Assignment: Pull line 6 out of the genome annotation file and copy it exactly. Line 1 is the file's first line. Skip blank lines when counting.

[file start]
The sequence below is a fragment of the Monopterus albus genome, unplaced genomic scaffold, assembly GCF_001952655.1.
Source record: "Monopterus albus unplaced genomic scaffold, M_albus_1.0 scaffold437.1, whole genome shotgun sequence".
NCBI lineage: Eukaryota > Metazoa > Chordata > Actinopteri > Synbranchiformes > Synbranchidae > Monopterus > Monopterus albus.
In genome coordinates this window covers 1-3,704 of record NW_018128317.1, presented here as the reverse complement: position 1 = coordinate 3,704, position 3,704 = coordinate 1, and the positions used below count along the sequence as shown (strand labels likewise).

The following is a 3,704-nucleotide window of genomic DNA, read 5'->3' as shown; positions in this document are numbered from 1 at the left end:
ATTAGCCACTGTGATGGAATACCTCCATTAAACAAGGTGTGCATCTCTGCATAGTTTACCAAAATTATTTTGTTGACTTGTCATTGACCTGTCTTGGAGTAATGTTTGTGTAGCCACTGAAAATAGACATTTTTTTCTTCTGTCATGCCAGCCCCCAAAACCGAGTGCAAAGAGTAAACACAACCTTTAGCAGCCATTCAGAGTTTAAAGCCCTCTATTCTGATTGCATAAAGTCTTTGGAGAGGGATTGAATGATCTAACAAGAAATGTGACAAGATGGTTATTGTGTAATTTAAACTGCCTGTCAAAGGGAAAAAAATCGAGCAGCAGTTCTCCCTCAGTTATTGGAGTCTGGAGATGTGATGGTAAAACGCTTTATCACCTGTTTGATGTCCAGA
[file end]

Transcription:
ATTAGCCACTGTGATGGAATACCTCCATTAAACAAGGTGTGCATCTCTGCATAGTTTACCAAAATTATTTTGTTGACTTGTCATTGACCTGTCTTGGAGTAATGTTTGTGTAGCCACTGAAAATAGACATTTTTTTCTTCTGTCATGCCAGCCCCCAAAACCGAGTGCAAAGAGTAAACACAACCTTTAGCAGCCATTCAGAGTTTAAAGCCCTCTATTCTGATTGCATAAAGTCTTTGGAGAGGGATTGAATGATCTAACAAGAAATGTGACAAGATGGTTATTGTGTAATTTAAACTGCCTGTCAAAGGGAAAAAAATCGAGCAGCAGTTCTCCCTCAGTTATTGGAGTCTGGAGATGTGATGGTAAAACGCTTTATCACCTGTTTGATGTCCAGA